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SEC Charges Florida Couple in $135 Million Ponzi Scheme

The SEC recently charged a prominent Miami-based business leader and his wife with fraud for conducting a $135 million Ponzi scheme with real estate investments from hundreds of elderly Cuban-American investors living in South Florida.

The SEC claims that Gaston E. Cantens and Teresita Cantens, the co-owners of a real estate development company named Royal West Properties Inc., sold promissory notes to investors after acquiring properties and financing their sale. The Cantens lured investors by promising the investments in their real estate business were safe and secure with annual returns between 9 and 16 percent.

But when property owners defaulted on their mortgages, Royal West’s financial condition deteriorated and the Cantens used new investor money to repay earlier investors and afford the firm’s operating costs. The Cantens misappropriated more than $20 million from investors to fund unrelated personal business ventures, pay themselves high salaries, and divert money to their children and grandchildren.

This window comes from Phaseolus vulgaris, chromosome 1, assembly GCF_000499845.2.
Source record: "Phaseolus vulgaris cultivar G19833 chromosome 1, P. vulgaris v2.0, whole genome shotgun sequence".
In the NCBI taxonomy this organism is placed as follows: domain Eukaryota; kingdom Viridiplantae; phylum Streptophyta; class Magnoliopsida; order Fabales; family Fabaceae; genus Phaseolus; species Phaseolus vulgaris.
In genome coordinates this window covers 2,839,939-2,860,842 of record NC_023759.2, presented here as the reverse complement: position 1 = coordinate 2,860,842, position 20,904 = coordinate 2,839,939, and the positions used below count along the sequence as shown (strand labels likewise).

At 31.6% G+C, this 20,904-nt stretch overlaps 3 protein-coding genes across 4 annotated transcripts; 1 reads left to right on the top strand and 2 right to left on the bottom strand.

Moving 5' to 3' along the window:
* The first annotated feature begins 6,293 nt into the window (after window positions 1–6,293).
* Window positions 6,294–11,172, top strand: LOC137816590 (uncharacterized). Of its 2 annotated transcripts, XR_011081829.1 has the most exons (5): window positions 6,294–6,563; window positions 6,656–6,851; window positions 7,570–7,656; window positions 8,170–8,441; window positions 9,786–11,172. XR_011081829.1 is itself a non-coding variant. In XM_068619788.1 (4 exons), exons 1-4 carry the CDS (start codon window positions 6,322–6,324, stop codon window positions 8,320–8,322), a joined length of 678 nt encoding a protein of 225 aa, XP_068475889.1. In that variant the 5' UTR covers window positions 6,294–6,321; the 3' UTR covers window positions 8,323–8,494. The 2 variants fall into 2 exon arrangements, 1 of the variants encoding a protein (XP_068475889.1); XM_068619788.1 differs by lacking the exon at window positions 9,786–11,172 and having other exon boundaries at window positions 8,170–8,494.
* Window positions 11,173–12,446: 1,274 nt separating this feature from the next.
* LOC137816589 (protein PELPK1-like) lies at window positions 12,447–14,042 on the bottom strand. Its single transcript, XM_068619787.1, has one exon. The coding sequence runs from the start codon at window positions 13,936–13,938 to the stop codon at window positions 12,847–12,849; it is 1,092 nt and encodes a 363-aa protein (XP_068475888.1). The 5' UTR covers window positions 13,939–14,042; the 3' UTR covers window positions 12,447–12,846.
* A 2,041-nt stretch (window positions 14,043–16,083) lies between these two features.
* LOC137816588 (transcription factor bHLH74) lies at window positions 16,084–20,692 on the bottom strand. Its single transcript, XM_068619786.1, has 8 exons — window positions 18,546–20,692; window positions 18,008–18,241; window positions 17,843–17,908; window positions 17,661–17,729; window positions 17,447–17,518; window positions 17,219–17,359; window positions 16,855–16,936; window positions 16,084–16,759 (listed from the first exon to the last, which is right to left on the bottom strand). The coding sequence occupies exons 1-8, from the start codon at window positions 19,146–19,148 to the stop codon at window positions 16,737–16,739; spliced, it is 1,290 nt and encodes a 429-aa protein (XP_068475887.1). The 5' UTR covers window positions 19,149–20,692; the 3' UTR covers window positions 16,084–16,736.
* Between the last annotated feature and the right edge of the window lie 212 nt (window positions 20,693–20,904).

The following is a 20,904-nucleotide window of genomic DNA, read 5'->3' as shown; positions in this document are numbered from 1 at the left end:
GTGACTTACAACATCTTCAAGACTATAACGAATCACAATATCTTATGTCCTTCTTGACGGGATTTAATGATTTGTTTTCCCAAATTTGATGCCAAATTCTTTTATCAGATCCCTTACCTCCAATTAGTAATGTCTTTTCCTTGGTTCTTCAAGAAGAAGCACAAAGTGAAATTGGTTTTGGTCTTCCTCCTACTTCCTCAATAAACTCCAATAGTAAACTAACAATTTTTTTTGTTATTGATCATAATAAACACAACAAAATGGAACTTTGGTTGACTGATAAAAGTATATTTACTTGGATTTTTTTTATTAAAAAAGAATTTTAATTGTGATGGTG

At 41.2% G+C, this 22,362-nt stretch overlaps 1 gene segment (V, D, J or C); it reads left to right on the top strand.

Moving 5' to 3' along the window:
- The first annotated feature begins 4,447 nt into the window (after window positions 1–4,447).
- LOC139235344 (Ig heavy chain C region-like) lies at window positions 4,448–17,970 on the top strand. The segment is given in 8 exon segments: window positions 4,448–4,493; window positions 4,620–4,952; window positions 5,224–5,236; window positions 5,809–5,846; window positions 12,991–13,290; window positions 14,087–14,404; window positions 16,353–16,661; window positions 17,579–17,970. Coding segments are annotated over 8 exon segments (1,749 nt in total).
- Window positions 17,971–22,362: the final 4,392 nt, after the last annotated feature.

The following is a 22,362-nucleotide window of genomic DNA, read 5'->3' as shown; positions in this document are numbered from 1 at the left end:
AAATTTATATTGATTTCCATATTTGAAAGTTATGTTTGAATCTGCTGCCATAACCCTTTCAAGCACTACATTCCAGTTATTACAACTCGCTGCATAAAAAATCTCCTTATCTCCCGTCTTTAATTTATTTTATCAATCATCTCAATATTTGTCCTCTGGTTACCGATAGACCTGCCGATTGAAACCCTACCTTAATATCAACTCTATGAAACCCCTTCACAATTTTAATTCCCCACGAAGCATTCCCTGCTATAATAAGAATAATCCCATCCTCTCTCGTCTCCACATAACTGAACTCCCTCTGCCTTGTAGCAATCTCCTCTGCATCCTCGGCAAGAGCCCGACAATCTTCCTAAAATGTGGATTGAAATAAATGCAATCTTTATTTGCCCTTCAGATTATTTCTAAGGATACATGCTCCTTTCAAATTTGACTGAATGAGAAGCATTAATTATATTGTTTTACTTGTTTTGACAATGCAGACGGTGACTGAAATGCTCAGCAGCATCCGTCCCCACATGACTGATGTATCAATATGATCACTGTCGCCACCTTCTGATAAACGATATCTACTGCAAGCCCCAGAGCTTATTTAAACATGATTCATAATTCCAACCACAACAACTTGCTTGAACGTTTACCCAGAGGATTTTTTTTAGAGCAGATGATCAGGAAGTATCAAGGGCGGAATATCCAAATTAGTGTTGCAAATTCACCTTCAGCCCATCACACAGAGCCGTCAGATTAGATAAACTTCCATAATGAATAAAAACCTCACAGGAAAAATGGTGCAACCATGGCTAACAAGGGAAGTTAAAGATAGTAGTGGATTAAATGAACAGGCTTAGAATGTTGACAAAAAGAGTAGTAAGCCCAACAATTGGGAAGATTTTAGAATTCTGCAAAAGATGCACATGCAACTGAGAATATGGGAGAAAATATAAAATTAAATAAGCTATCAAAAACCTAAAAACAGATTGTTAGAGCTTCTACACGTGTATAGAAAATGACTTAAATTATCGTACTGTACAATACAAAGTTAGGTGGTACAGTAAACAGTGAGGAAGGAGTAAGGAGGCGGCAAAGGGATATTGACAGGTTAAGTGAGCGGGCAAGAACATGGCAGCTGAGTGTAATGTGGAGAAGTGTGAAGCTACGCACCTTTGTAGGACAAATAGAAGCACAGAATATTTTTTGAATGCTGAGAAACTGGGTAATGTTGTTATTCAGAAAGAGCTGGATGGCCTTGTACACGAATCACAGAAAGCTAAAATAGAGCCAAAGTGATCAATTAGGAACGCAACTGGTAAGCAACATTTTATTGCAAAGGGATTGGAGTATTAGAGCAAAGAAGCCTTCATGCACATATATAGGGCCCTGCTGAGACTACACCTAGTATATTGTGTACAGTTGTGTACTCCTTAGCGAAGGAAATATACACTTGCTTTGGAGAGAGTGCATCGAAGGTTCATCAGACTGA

“The Cantens used their prominent standing in a close-knit Cuban-American community to ruthlessly exploit vulnerable elderly investors who trusted them with their life savings,” said Eric I. Bustillo, Director of the SEC’s Miami Regional Office.

The Cantens gained the trust of prospective investors in typical affinity fraud fashion by cultivating an impression within their community that it was a privilege to invest with them. The Cantens emphasized that Jesuit priests and other well-known leaders in the Cuban-American community had invested with Royal West.

The SEC alleges that the Cantens made numerous material misrepresentations and omissions about the safety and security of investors’ principal and returns and the use of investor funds. The SEC further alleges that the Cantens falsely represented that the promissory notes were collateralized by mortgages or mortgage obligations, where Royal West did not record as many as one-third of the assignments of mortgage receivables that served to collateralize investors’ promissory notes. Royal West also assigned the same mortgage receivables to multiple investors at the same time.

The Cantens were not registered with the SEC under the federal securities laws to make securities offerings to investors.

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